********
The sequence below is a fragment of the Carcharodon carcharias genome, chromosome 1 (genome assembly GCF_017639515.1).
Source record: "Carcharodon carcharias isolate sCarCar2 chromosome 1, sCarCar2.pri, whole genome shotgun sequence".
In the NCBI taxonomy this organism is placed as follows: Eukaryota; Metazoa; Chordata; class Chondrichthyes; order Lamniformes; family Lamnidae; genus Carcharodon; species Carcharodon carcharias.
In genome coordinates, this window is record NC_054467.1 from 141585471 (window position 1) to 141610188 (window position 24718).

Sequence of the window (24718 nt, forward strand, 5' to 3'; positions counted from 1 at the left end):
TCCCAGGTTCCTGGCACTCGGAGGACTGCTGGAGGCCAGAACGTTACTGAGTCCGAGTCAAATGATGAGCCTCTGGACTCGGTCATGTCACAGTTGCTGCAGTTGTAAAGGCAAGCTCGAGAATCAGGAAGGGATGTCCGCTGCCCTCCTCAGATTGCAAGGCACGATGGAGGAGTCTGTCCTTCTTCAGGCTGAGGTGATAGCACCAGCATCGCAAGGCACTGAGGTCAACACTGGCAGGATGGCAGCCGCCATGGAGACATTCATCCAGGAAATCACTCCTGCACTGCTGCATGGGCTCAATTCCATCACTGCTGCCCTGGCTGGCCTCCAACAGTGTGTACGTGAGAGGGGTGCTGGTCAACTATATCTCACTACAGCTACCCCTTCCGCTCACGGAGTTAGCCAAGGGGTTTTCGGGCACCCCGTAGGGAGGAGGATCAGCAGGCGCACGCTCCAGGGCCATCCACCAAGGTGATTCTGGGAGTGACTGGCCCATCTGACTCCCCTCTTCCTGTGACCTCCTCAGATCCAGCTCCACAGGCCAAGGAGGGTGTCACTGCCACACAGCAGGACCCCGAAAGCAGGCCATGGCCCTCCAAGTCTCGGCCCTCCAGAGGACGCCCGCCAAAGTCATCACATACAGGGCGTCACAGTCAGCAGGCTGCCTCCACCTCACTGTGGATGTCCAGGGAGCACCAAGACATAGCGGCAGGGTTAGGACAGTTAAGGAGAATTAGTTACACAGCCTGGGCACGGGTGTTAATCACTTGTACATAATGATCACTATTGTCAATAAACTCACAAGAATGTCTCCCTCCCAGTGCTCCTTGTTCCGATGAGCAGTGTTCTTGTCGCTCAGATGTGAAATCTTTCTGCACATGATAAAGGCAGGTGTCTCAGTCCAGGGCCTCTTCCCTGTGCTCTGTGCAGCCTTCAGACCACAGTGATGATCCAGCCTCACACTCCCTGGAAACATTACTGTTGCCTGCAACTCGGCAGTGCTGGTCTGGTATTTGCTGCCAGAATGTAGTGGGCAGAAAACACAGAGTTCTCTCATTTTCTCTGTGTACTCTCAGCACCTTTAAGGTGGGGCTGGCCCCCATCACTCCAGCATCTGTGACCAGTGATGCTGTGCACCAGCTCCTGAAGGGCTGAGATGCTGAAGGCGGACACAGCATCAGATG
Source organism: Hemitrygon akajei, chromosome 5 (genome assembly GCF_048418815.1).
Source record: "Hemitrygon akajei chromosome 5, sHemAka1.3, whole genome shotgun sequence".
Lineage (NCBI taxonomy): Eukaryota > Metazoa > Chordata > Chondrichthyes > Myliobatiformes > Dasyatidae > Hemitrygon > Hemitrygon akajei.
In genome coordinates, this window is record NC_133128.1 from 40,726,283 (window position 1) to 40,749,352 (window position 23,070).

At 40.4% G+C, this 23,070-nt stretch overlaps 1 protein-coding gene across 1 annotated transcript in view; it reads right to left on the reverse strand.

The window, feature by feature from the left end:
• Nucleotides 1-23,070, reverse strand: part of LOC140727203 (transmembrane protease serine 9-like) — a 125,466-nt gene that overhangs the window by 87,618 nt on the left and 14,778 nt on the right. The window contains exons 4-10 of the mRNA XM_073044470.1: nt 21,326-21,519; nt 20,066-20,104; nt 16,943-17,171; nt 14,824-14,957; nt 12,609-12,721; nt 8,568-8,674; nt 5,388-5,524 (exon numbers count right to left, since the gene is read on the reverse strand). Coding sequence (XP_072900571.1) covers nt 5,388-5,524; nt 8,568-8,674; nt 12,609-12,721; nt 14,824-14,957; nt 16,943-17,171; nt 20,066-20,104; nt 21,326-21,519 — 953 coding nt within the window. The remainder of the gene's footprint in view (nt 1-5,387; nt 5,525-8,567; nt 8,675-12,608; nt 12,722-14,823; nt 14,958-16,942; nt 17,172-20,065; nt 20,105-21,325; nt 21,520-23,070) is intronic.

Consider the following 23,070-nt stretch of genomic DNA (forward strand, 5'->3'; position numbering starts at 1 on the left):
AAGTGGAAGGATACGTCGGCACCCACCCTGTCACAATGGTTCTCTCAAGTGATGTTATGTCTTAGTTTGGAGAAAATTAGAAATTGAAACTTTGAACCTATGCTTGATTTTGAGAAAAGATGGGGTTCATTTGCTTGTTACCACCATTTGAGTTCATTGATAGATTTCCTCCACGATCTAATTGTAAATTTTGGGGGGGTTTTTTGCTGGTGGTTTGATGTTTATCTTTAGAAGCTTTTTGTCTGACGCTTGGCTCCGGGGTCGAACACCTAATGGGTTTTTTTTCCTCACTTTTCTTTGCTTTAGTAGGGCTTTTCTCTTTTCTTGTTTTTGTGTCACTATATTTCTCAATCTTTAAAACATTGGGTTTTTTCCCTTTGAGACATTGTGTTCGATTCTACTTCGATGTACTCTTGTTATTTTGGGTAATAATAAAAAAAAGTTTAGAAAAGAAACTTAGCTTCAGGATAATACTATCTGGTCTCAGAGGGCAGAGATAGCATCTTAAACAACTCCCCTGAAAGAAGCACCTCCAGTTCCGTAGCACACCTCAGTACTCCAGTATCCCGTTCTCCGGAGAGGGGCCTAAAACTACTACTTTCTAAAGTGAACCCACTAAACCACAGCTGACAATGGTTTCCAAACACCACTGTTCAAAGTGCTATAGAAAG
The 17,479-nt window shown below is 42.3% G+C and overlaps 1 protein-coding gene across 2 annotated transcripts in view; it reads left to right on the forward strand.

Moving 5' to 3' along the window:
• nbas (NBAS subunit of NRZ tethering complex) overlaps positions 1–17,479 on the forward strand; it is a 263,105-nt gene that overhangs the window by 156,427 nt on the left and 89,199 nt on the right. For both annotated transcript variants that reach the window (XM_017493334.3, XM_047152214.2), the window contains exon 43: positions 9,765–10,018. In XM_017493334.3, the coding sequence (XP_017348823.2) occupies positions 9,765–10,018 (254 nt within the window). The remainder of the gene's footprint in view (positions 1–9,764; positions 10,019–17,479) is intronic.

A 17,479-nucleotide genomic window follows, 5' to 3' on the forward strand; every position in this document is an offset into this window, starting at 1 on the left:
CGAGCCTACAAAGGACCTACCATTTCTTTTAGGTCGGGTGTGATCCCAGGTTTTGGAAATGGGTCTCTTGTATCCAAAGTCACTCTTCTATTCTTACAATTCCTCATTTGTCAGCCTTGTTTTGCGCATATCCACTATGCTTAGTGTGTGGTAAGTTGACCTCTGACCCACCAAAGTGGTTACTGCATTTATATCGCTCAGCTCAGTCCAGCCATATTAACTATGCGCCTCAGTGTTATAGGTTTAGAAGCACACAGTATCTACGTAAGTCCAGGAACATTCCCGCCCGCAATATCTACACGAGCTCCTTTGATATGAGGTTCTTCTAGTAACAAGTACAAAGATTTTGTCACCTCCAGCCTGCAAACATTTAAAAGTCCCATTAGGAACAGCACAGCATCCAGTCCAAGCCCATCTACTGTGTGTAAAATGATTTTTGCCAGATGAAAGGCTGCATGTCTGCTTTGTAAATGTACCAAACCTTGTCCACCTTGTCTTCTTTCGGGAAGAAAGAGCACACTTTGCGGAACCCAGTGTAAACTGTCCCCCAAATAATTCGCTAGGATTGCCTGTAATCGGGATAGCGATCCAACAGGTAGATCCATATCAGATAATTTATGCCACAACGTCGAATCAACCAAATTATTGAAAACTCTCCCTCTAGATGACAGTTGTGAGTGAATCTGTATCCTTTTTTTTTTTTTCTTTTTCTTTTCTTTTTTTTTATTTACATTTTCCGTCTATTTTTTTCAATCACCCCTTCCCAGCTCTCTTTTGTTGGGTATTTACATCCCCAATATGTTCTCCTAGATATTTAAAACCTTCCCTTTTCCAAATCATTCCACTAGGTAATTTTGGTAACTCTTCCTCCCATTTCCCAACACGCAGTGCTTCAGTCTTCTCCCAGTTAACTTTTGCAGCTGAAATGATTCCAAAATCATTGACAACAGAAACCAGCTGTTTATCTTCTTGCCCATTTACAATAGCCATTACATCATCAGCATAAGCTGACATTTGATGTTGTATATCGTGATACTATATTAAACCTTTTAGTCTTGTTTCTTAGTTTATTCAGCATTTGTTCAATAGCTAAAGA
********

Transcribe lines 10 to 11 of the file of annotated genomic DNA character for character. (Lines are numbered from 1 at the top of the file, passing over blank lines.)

In genome coordinates, this window is record NC_133128.1 from 40,726,283 (window position 1) to 40,749,352 (window position 23,070).

At 40.4% G+C, this 23,070-nt stretch overlaps 1 protein-coding gene across 1 annotated transcript in view; it reads right to left on the reverse strand.